Strategy, Ethics, and Corporate social responsibility
Read, consider, and analyze this ethical dilemma concerning the Peerless Starch Company of Blair, Indiana. Attentively develop, and defend, your decision by responding to the analytical steps outlined immediately following the case.
The Peerless Starch Company of Blair, Indiana
For as long as anyone in Blair, Indiana, could remember, the Peerless Starch plant had always been the biggest thing in town. Built on a slight hill above the sluggish river, and designed to look as much like the Tower of London as anything in Indiana can, the plant dominated the town spiritually even more than it did physically.
Peerless was the largest employer in town, employing well over 8,000 men out of a population of l20,000 – or every fourth head of a family. It paid the highest wages, if only because most of the men were rated as skilled workers or technicians. And alone of all the large businesses in Blair, it was locally managed; the Peerless top management sat on the ï¬fth ï¬‚oor of the big mill itself, in the “New Building” that had been put up in the 1940s. And from the chief executive officer – the grandson of the founder – on down, all executives were Blair men who had started in the mill and worked their way up, and who were more often than not second- or third-generation Peerless employees.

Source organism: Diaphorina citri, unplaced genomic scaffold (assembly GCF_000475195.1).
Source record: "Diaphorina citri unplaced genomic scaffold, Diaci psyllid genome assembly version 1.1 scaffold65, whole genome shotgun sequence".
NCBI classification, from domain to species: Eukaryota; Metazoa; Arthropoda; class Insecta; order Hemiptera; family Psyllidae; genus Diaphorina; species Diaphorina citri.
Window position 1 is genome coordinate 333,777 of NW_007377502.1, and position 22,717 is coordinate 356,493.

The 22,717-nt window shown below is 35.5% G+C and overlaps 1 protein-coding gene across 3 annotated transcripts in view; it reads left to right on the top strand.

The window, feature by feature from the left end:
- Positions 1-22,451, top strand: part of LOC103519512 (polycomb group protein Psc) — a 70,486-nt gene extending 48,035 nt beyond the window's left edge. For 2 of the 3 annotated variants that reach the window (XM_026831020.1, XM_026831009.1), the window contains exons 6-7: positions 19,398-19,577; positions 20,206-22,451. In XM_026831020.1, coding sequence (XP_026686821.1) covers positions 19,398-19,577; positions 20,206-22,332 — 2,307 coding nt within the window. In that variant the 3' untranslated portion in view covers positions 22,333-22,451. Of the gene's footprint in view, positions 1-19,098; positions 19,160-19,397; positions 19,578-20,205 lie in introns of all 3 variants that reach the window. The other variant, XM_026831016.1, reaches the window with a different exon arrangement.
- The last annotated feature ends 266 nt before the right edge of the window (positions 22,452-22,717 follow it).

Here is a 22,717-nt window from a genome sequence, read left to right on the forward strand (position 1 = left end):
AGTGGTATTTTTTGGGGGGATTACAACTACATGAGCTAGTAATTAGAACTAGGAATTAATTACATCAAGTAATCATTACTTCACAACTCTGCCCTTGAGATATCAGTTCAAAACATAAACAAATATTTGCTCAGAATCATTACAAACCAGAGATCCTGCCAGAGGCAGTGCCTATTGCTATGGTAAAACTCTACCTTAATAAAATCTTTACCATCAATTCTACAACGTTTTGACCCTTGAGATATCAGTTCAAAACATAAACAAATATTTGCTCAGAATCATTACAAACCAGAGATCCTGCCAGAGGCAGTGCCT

Peerless had started in Blair during the Civil War when the founder had developed one of the ï¬rst methods to extract starch from corn. Until the 1940s, Peerless had only one mill. But the, company had prospered so much that three additional mills were built in rapid succession during the years after World War II: one in Illinois, one in Texas, and, the biggest yet, in Oregon, built in the late 1950s.